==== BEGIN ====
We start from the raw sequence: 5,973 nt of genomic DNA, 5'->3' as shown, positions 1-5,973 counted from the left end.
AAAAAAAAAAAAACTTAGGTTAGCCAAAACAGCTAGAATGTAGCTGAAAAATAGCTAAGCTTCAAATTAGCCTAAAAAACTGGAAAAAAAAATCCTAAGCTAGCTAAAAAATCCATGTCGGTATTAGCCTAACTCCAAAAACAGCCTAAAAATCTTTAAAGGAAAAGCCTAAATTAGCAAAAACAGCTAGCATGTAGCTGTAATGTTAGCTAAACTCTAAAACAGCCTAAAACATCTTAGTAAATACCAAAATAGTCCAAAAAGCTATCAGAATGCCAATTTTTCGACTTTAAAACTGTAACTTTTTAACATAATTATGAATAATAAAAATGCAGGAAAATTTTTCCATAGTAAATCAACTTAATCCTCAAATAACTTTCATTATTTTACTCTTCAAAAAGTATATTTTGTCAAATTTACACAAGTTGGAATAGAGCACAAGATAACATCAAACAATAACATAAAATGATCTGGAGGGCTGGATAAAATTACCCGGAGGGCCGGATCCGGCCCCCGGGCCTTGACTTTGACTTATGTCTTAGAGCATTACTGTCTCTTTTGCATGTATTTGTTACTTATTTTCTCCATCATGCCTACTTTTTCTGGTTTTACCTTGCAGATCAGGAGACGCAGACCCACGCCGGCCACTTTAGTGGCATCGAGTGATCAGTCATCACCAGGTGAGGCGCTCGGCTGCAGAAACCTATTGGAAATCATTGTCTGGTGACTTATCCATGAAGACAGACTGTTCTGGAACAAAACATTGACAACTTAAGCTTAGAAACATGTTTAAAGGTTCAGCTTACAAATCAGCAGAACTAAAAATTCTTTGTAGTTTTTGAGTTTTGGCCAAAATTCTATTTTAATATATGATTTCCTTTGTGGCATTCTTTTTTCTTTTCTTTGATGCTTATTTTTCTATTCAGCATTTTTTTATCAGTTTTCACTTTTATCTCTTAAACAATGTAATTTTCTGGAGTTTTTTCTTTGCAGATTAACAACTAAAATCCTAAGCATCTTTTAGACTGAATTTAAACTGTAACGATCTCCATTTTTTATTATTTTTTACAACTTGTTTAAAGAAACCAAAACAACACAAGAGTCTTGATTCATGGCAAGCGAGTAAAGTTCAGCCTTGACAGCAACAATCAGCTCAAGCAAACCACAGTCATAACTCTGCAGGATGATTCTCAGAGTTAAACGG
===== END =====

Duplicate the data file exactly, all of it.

We start from the raw sequence: 5,973 nt of genomic DNA, 5'->3' as shown, positions 1-5,973 counted from the left end.
AAAAAAAAAAAAACTTAGGTTAGCCAAAACAGCTAGAATGTAGCTGAAAAATAGCTAAGCTTCAAATTAGCCTAAAAAACTGGAAAAAAAAATCCTAAGCTAGCTAAAAAATCCATGTCGGTATTAGCCTAACTCCAAAAACAGCCTAAAAATCTTTAAAGGAAAAGCCTAAATTAGCAAAAACAGCTAGCATGTAGCTGTAATGTTAGCTAAACTCTAAAACAGCCTAAAACATCTTAGTAAATACCAAAATAGTCCAAAAAGCTATCAGAATGCCAATTTTTCGACTTTAAAACTGTAACTTTTTAACATAATTATGAATAATAAAAATGCAGGAAAATTTTTCCATAGTAAATCAACTTAATCCTCAAATAACTTTCATTATTTTACTCTTCAAAAAGTATATTTTGTCAAATTTACACAAGTTGGAATAGAGCACAAGATAACATCAAACAATAACATAAAATGATCTGGAGGGCTGGATAAAATTACCCGGAGGGCCGGATCCGGCCCCCGGGCCTTGACTTTGACTTATGTCTTAGAGCATTACTGTCTCTTTTGCATGTATTTGTTACTTATTTTCTCCATCATGCCTACTTTTTCTGGTTTTACCTTGCAGATCAGGAGACGCAGACCCACGCCGGCCACTTTAGTGGCATCGAGTGATCAGTCATCACCAGGTGAGGCGCTCGGCTGCAGAAACCTATTGGAAATCATTGTCTGGTGACTTATCCATGAAGACAGACTGTTCTGGAACAAAACATTGACAACTTAAGCTTAGAAACATGTTTAAAGGTTCAGCTTACAAATCAGCAGAACTAAAAATTCTTTGTAGTTTTTGAGTTTTGGCCAAAATTCTATTTTAATATATGATTTCCTTTGTGGCATTCTTTTTTCTTTTCTTTGATGCTTATTTTTCTATTCAGCATTTTTTTATCAGTTTTCACTTTTATCTCTTAAACAATGTAATTTTCTGGAGTTTTTTCTTTGCAGATTAACAACTAAAATCCTAAGCATCTTTTAGACTGAATTTAAACTGTAACGATCTCCATTTTTTATTATTTTTTACAACTTGTTTAAAGAAACCAAAACAACACAAGAGTCTTGATTCATGGCAAGCGAGTAAAGTTCAGCCTTGACAGCAACAATCAGCTCAAGCAAACCACAGTCATAACTCTGCAGGATGATTCTCAGAGTTAAACGG